Commentary

- Vertex Enhanced Income Fund -

First Quarter Report 2019

The mandate of the Enhanced Income Fund since it started has been to provide our investors with income levels above those of traditional bonds, while also managing risk and volatility. Over the years we’ve successfully fulfilled this mandate. However, in doing so we remain cognizant that broad market declines that may impact multiple asset classes will occasionally happen. We experienced such an uncommon occurrence in the final months of 2018, when a variety of external geopolitical and macroeconomic factors sparked declines in both equity and fixed income markets, which in turn negatively impacted the Fund’s returns. While such occurrences are rare, they also provide opportunities for us to buy into valuable investment positions that can generate strong, risk-adjusted yields for our investors over a sustained time period.

As the Fund is allocated to approximately 25% dividend-paying equities and 75% fixed income, we’re going to discuss each of these two markets in succession. Let’s first take a look at the equity side, the smaller component granted, but the one that may have experienced the most dramatic activity over the past six months. There was a broad-based market decline in the fourth quarter of 2018, driven by factors such as concerns over rising interest rates, global trade disputes and signs of slowing global economic growth. These declines hit nearly all stocks, with the exception of a few key companies (some of which analysts feel have been overbought and don’t represent good value for our investment dollars). Our Fund was not immune, and the fourth quarter was a challenging period for us. Yet, the quarter proved to be a two-way street, as valuations became very attractive.

The decline was temporary, and our equity investments regained ground in the first three months of 2019. Importantly, the volatility of the fourth quarter gave us the chance to scour equity markets for sound investments now at bargain-level prices. Opportunities like these are made for value investors like us. Recently, we’ve purchased shares in several large-capitalization companies like Kraft Heinz and Inter Pipeline. During the fourth quarter of 2018, the stocks of many large and well-known companies declined by 40%-50%, giving us a window to buy at a low price. In our two principal markets, Canada and the United States, gross aggregate dividend yields reached recent highs at the end of 2018, indicating opportunities for us to purchase high revenue streams at a bargain.

  At the same time, we’ve been finding opportunities in smaller companies as well. We recently began investing in Surge Energy, a Calgary-based oil and gas exploration company. The Canadian energy sector hasn’t been the most popular place to invest in recently, but this position is a great reflection of our active management and value strategy. Global oil prices, uncertainty over Canada’s future in pipelines and the ongoing price difference, or spread, between Western Canadian Select crude oil and West Texas Intermediate crude oil have made many other investors wary of domestic oil companies. But we like to drill deeper, pardon the expression. In Surge, we found what we were looking for: a company with strong management, solid balance sheets and an attractive dividend yield (approximately 7% at the time of our purchase) that we feel can not only weather these tough times, but come out even stronger than their peers and competitors.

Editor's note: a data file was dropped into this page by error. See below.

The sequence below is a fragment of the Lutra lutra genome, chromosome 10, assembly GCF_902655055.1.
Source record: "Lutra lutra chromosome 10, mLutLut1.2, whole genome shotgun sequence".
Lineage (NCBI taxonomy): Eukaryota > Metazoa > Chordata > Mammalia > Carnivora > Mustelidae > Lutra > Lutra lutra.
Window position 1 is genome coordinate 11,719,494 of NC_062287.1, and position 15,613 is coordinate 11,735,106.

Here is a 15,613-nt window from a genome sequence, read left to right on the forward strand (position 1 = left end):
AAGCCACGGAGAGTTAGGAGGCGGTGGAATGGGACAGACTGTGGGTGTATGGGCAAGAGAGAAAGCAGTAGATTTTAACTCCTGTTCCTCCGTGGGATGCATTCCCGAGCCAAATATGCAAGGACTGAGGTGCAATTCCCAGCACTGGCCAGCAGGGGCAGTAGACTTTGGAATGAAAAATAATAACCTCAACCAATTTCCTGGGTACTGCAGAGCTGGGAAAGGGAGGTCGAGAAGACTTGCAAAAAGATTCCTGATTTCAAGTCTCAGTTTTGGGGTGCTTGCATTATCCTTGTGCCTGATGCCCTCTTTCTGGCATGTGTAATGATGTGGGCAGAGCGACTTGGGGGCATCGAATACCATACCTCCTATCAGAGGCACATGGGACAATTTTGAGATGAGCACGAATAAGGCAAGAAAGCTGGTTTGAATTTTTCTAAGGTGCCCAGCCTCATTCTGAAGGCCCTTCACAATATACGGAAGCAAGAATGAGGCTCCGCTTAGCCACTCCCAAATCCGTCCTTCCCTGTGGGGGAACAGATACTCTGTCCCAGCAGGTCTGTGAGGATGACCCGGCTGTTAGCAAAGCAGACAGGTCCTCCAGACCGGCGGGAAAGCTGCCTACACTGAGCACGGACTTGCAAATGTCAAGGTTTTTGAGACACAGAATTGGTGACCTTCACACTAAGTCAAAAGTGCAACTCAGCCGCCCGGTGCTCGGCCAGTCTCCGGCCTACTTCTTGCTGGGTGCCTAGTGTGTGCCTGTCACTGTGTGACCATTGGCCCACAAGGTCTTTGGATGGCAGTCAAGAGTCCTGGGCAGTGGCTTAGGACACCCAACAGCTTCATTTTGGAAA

With respect to fixed income, our investment philosophy is similar to the one we apply to equities. We’re agile, and we invest where we can find the best opportunities for robust and risk-managed yields above those of traditional bonds. We are bond investors, not bond traders, and when we buy into a position we intend to hold it to maturity. In the recent past, we found many of these opportunities in the high-yield space. However, we’ve shifted our focus over the past six months. As a result of our own analysis of fixed income markets and the Fund’s daily liquidity mandate, we’ve invested strategically in higher-grade bonds (BBB and up). We believe this positioning reflects the higher, risk-adjusted yields our investors look for, while at the same time providing us with the liquidity levels and flexibility necessary to make additional strategic and tactical moves as market conditions change. Recent individual additions to our fixed income portfolio have been Mattel 2025 bonds and Canadian Western Bank preferred shares.  

As part of our risk management strategy, we’re maintaining our short overall duration positioning in our fixed income portfolio. This positioning helps to reduce interest rate risk; even though central banks in 2019 shifted their tone away from raising rates further, uncertainty still remains with respect to future policy moves. Maintaining a short duration in the portfolio helps us keep our investors’ assets out of harm’s way in an increasingly unpredictable interest-rate environment.

Please feel free to contact us should you have questions.

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